The Appalachian Online
February 26, 2015
report comes over the radio that a possible unattended death has occurred on campus. University Police’s General Patrol responds, racing to the scene, likely arriving second only to the emergency responders. If a deceased individual is found, the scene goes into immediate lockdown. An officer is posted to stand guard over the scene, logging and recording everyone who goes in and out. Another is helping canvass the area.
Anytime a death occurs at Appalachian State University, Investigations is called. Led by Investigations Commander Capt. Todd Corley, the team of four detectives handles open-ended cases such as larcenies, breaking-and-enterings, assaults and deaths. Once at the scene, they begin to canvass and collect evidence.
“Of course, everything is always different, no two things are the same,” Corley said. “But we’re very methodical and we work these crime scenes based on our training and experience.”
University Police officers respond to an intoxicated person on an AppalCart bus in 2012. Photo by Olivia Wilkes
During the initial response, which takes place over the first four to six hours, the team is photographing, collecting evidence, dusting for prints, doing carpet tapings for fibers and more depending on the situation. Meanwhile, other University Police officers and detectives help with the canvassing, asking students if they knew the individual, asking how the individual had been, if they’ve noticed anything unusual and other questions of the like.
In the event of a death, a medical examiner, or M.E. is the only one who can approve removing the body from the scene and the only one who can determine cause of death by state law.
Once the M.E. is involved, Investigations has no say in what is written on the examiner’s report, but they are the ones who give him or her the information from the scene. Corley phones the M.E. two or three times throughout the process. He relays in vivid detail everything that he sees. Whether it’s something related to the body or the scene of the incident in general, he gives as much information as possible so the examiner can make a preliminary diagnosis and approve the removal.
The body is then transported to the M.E.’s lab for further and more complete testing so that they can determine an official cause of death. If they’re dealing with alcohol or a drug overdose, sometimes there isn’t apparent evidence at the scene and it’s the toxicology report from the M.E.’s lab that makes the conclusion, a process that can take months unless there’s reason to believe public safety is at risk.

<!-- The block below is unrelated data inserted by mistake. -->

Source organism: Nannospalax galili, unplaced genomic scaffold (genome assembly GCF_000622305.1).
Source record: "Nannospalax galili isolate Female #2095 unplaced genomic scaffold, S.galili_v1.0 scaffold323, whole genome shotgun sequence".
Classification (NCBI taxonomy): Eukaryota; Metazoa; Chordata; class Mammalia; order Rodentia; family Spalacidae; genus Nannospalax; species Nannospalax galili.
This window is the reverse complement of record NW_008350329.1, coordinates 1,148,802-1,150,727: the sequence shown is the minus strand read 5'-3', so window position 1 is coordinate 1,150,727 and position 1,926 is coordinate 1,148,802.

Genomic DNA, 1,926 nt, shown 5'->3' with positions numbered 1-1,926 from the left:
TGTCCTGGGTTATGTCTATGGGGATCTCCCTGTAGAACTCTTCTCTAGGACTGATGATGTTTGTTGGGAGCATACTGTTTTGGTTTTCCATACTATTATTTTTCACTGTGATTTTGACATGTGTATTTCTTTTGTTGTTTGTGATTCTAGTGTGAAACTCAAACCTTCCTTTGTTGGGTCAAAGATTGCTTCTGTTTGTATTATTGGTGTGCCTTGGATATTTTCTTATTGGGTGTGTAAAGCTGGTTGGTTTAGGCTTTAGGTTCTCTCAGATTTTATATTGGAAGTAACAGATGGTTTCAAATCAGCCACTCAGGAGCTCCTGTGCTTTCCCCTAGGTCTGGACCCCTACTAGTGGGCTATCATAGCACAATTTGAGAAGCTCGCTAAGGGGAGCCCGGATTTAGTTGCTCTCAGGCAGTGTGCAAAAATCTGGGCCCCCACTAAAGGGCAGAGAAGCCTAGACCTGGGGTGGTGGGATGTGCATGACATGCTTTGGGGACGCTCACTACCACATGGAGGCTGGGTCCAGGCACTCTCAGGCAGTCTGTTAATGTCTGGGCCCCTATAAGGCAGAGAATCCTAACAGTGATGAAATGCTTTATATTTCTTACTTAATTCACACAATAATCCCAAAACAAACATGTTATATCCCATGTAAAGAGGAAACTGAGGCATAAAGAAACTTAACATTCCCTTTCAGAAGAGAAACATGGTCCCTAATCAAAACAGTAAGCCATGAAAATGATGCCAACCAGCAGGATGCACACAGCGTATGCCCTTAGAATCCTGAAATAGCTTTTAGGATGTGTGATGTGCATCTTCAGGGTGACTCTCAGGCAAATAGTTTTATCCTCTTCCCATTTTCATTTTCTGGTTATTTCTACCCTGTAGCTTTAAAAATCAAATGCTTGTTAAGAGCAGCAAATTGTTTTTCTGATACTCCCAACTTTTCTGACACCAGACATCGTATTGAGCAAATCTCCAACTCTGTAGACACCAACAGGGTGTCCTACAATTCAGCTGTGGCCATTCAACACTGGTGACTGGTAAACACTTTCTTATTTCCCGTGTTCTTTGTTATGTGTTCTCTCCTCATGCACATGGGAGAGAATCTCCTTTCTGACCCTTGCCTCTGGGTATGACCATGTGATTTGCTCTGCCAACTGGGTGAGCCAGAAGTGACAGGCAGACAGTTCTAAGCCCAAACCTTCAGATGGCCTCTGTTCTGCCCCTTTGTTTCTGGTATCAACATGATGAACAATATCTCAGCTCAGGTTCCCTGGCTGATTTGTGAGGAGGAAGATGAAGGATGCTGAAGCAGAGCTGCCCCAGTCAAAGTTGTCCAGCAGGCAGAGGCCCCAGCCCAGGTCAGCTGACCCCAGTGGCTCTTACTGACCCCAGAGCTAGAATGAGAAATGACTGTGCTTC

Once the identity of the deceased is determined, Dean of Students J.J. Brown is first at Appalachian to be contacted outside of law enforcement so that the family may be informed. University Police helps with this process as needed, even after the case is considered closed.
“We continue to talk to the family,” Corley said. “If they want to meet with the investigator, we’ll meet whenever they want to meet and we go over however much they want to know. We’re glad to share it with them.”
If it looks wrong, it probably is wrong. If you feel like a situation is bad, try and put distance between you and whatever is happening and please call us.”
Many Appalachian students have felt anxious or fearful about the deaths of nine currently enrolled students this year. Seven occurred off-campus and two occurred on-campus. Two of the deaths have been confirmed as suicide, while three were “the result of unrelated motor vehicle accidents,” according to an email sent out by Chancellor Sheri N. Everts, Interim Provost and Executive Vice Chancellor Stan Aeschleman, and Brown. The email stated that the cause of death for the other four have not been provided to the university, but the medical examiner reported to the Charlotte Observer that two of the four were suicide while a third was a drug overdose.
Student deaths are always difficult for a university, and while the number seems high this academic year, Appalachian has faced this before. Since spring 2012, there have been 28 student deaths total and only two semesters without a recorded death. Summer 2012 to spring 2013 saw 12 deaths. Summer 2014 to spring 2015 has seen 13 deaths. The remaining three happened during fall 2013 and spring 2014, according to information provided by the Dean of Students’ office.
Suicide is the third leading cause of death for persons 15 to 24 years old, according to the Centers for Disease Control and Prevention. Unintentional injury, which includes motor vehicle accidents, is number one while homicide is number two.
University Police is advocating students be more aware and take more precautionary steps that can help keep them safe from day to day. Officer Amber Stanley Swift’s advice is not to be naïve and think Boone is automatically safe because it’s a small town.
“Be aware that anything can happen, anywhere,” Stanley Swift said.
She suggests that students take the Rape Aggression Defense, or RAD, course that they offer. The course teaches male and female students defense techniques and self-defense tactics against “various types of assault.”